I only use gunsight view when I am trying to ID an aircraft or an object on the ground or looking at the instrument panel. I use wide view more than normal view. Wide view is good for fast hit and runs on bombers but I also find I can spot aircraft at a distance better with wide view. On occasion when I'm in trouble and get into a scissors with an enemy in a dog fight wide view is used.
I'd say I use wide view more than any other.

R_Target
04-10-2010, 07:50 PM
I use TIR 6DOF mod. Before that I had FOV mapped to the stick for scrolling.

WTE_Galway
04-10-2010, 09:17 PM
yeah i just have increase/decrease FOV mapped to up and down on my hat

M_Gunz
04-11-2010, 01:15 AM
I need the zoom to find the grass airfields, not for shooting. Those aren't sniper rifles on my plane.

Stiletto-
04-12-2010, 02:05 AM
Some of you people need to realize that the most realistic view or true to life view is not fixed and depends on your monitors size, this game was made back when a decent size monitor was a 17" CRT. The gunsight view would give you a true to life gunsight on a monitor like that, but I can tell you that when you put your 52" television on your desk the widest view available by default in IL2 is bigger than that.

The larger your monitor is, the wider FOV you have to run to have a realistic view. If you have a typical widescreen LCD in the mid 20 inches range and fly with the normal view, you aren't using a realistic view.

There is a geometry algorithm you can use to figure out how many degrees your FOV should be to have a 1:1 scale, where looking at your monitor is like looking through a window. It's based on the width of your monitor and how far away you sit. Anything else is magnifying or distorting your view in some way.

It's unfortunate that many games today do not take these things into account and it really can make alot of software unplayable.

BillSwagger
04-12-2010, 06:30 AM
Its nice to hear what other people use to kind of get an idea of what works, but it really does come down to monitor size and resolution.

My settings are wide, 60, and full zoom, and it's set up so i can toggle between 60 and wide using the same key and then i have a combo button that makes it full zoom. I normally toggle from wide to full, and use 60 for chases when looking over the nose.

Interestingly, the 60 view seemed to be to scale as what i'd be looking at through my monitor and offline i try to do entire missions that way. It makes it a bit more challenging and immersible, but also its helped me get more coordinated using the mouse to pan and improved my SA.



Bill

crucislancer
04-12-2010, 02:05 PM
I have the “Toggle FoV” bound to the pinky switch on my X52. I use the wide view for everything except looking at instruments or shooting, in which case I switch to the gunsight view. Sometimes I will switch to wide view if the target is really close.

T_O_A_D
04-12-2010, 02:21 PM
I vary all of them, I'd stay in wide view all the time for the added perifial if I had a 40 inch monitor. I only use the others to compensate for my eyesight, and the failings of Virtual world in comparison to the real one.

thefruitbat
04-12-2010, 02:24 PM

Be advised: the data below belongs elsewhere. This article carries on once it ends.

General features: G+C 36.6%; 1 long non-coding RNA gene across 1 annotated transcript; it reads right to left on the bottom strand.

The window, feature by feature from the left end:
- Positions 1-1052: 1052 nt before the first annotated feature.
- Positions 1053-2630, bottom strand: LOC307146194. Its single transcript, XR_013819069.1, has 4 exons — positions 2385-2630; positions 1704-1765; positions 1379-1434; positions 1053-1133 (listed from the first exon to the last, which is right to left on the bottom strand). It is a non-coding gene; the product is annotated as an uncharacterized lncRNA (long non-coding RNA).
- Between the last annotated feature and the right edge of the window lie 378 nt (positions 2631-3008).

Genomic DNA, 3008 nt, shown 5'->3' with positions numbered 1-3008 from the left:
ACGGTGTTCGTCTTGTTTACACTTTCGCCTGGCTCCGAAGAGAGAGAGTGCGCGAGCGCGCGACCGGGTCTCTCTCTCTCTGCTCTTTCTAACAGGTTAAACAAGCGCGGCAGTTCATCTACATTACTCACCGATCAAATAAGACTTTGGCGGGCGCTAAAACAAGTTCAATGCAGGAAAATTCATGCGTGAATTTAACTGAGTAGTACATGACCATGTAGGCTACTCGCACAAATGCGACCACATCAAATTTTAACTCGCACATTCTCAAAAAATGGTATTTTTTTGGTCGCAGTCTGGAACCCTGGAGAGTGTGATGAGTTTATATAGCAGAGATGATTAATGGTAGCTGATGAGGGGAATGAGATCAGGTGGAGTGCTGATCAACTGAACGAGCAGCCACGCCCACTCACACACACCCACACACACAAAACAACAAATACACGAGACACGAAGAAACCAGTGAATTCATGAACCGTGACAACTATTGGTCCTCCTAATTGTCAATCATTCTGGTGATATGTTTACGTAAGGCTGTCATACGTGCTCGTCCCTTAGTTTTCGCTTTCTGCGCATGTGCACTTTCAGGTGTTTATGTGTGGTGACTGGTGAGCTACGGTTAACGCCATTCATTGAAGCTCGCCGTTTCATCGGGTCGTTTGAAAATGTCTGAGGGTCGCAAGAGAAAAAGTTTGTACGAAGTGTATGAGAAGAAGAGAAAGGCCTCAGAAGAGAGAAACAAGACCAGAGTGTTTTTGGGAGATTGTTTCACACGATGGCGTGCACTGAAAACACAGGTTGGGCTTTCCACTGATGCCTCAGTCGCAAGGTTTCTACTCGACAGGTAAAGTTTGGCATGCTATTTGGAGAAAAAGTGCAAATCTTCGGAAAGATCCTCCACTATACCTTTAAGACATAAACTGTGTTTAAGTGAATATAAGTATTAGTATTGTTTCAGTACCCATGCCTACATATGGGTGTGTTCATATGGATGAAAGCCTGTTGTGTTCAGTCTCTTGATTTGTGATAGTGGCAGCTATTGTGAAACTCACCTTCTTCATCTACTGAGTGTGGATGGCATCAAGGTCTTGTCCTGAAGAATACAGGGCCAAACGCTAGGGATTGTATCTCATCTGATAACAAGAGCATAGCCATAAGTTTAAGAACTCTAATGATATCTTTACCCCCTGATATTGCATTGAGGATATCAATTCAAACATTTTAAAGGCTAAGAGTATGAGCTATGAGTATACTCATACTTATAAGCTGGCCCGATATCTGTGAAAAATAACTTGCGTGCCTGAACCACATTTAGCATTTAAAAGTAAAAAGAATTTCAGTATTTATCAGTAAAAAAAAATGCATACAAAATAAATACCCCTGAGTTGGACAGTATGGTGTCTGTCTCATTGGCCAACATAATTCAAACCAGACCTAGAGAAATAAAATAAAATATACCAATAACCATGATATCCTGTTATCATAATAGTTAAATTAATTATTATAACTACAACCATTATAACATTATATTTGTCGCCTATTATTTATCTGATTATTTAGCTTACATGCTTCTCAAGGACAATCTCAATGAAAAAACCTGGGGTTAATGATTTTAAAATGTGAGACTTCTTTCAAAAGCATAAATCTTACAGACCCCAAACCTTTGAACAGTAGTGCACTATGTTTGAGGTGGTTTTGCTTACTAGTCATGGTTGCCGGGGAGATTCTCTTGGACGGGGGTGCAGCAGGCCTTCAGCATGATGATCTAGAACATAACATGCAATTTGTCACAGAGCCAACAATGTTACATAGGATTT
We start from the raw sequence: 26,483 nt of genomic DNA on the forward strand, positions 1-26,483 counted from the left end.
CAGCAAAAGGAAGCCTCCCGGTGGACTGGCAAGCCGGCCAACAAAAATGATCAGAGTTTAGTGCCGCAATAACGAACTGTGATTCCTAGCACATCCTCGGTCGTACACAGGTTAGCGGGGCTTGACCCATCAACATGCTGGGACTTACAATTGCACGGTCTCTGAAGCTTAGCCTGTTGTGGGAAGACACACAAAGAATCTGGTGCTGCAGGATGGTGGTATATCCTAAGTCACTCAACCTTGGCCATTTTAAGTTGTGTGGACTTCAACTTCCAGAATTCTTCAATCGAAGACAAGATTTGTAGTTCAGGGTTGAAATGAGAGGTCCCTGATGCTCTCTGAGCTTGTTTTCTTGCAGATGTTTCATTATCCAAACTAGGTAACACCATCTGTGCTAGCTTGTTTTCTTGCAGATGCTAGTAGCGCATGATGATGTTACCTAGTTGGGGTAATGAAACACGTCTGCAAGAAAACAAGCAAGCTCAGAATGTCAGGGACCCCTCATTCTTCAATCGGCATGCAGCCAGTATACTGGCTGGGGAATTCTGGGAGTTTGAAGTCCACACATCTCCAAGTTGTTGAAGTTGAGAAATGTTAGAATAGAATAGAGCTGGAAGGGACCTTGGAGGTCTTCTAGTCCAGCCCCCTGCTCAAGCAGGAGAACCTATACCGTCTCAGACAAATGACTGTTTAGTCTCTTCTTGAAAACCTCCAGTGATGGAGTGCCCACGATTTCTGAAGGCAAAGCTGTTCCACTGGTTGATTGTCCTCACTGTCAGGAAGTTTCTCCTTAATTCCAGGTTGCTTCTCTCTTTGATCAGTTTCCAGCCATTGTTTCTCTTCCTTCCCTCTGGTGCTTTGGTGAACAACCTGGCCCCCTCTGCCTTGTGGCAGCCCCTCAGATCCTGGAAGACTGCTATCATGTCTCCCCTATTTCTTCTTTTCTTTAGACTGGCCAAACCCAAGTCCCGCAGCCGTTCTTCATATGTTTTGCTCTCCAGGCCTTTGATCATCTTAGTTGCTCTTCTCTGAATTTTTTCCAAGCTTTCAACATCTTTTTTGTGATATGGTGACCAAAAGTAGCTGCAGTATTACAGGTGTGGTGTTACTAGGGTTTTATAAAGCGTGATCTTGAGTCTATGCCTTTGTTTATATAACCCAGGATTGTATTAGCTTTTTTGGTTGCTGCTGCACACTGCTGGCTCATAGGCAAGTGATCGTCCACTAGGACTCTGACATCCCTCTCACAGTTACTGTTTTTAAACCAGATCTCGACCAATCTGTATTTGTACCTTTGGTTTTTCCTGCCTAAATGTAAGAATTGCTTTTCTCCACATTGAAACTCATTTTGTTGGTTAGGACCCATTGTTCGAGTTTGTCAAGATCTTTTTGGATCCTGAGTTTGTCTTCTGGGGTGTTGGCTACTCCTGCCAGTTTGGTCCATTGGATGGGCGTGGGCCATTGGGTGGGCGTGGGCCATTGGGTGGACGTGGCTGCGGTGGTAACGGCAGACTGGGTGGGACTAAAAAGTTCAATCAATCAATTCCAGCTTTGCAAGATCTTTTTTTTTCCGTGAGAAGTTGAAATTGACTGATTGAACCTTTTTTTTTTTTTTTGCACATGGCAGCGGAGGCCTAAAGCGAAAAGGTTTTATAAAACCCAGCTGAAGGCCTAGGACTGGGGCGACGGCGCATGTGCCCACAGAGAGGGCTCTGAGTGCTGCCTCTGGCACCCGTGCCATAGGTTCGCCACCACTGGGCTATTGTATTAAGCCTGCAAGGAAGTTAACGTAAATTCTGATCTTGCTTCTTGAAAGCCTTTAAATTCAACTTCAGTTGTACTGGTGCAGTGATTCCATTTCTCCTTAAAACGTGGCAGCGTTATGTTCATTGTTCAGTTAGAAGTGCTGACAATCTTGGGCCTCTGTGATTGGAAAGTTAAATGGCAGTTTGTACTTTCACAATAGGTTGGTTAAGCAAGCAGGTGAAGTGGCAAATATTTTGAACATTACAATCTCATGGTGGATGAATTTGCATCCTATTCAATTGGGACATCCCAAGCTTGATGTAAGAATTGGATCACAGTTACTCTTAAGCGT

I fly wide 95% of the time, only going in futher when trying to pick something out in the distance, or when i'm shooting at a target, 99% of the time when i shooting i'm in either normal, or most likely gunsight, save for headons or the occasional snapshot.

I use 6dof, so zoom in with my head, but before had keys mapped on my hat switch for normal and gunsight views, to do the same thing.

MikkOwl
04-14-2010, 02:17 PM
24" Monitor, 1920x1200, about 50cm view distance. Real scale 1:1 FOV is about 55. There is obvious pixellation, I think I would need something like 7000x4000 to approach real world resolution.

I use head tracking.

Tried those multi-button ways of changing FOV and smooth head tracking mode (necessary for lower FOVs) but I settled on a single button solution. Clicking the thumb stick button (on the left middle part of the stick) switches between FOV 90 (wide) and FOV 55 (real). Holding it pressed for 0.25 seconds makes it go to FOV 30 (gunsight), and also switches on the head tracking smoothing mode. Pressing it again makes it go to wide and disable smooth tracking.

It also changes FOV smoothly instead of insta-switching. Takes a fraction of a second, but helps to orient oneself when switching, especially when gunsight FOV is involved. I had problems trying to look at something, switching to gunsight FOV and found that I zoomed in on the wrong part of the sky slightly. Don't have those problems now.


NORMAL FLIGHT:

I spend most time in wide (90 degrees) FOV. Peripheral vision even at 90 is crappy compared to reality. Tunnel vision (situational awareness thus), difficulty gauging the aircraft position compared to ground is too severe to use anything less. Larger instrument panels are barely readable.

True scale FOV 55 - (I think 'normal' is 65? 70?) is used for reading instruments, as all of them are easily readable, without getting lost by zooming in too closely. It is also used for scanning for enemies that may be further out.

Gunsight FOV (30) - used for trying to see past the grainy, unrealistic, pixellated mush. I.e. looking at things where being able to see clearly matters. Identifying planes, runways, ground targets. Also for having a close look at something that caught the attention when scanning skies.


GUNNERY

Wide used when target is able to move around a lot quickly, and when at close range. Trading peripheral vision for details is useless if one cannot track the target or maneuver properly to make use of it.